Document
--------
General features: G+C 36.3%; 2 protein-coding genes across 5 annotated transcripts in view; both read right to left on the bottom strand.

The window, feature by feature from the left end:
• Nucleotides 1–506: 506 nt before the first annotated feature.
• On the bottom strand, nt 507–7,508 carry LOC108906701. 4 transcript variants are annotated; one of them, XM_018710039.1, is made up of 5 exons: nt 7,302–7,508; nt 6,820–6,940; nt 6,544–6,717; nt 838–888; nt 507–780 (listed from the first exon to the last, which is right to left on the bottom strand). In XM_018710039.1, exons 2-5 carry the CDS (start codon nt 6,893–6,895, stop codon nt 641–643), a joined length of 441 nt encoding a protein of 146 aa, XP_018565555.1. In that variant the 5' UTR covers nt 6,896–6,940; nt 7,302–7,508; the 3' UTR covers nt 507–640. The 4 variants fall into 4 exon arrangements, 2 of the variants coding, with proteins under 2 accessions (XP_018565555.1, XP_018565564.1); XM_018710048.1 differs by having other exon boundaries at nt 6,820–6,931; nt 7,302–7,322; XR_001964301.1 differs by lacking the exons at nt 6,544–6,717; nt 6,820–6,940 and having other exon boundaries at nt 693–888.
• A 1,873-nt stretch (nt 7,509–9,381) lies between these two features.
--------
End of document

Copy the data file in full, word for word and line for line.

General features: G+C 36.3%; 2 protein-coding genes across 5 annotated transcripts in view; both read right to left on the bottom strand.

The window, feature by feature from the left end:
• Nucleotides 1–506: 506 nt before the first annotated feature.
• On the bottom strand, nt 507–7,508 carry LOC108906701. 4 transcript variants are annotated; one of them, XM_018710039.1, is made up of 5 exons: nt 7,302–7,508; nt 6,820–6,940; nt 6,544–6,717; nt 838–888; nt 507–780 (listed from the first exon to the last, which is right to left on the bottom strand). In XM_018710039.1, exons 2-5 carry the CDS (start codon nt 6,893–6,895, stop codon nt 641–643), a joined length of 441 nt encoding a protein of 146 aa, XP_018565555.1. In that variant the 5' UTR covers nt 6,896–6,940; nt 7,302–7,508; the 3' UTR covers nt 507–640. The 4 variants fall into 4 exon arrangements, 2 of the variants coding, with proteins under 2 accessions (XP_018565555.1, XP_018565564.1); XM_018710048.1 differs by having other exon boundaries at nt 6,820–6,931; nt 7,302–7,322; XR_001964301.1 differs by lacking the exons at nt 6,544–6,717; nt 6,820–6,940 and having other exon boundaries at nt 693–888.
• A 1,873-nt stretch (nt 7,509–9,381) lies between these two features.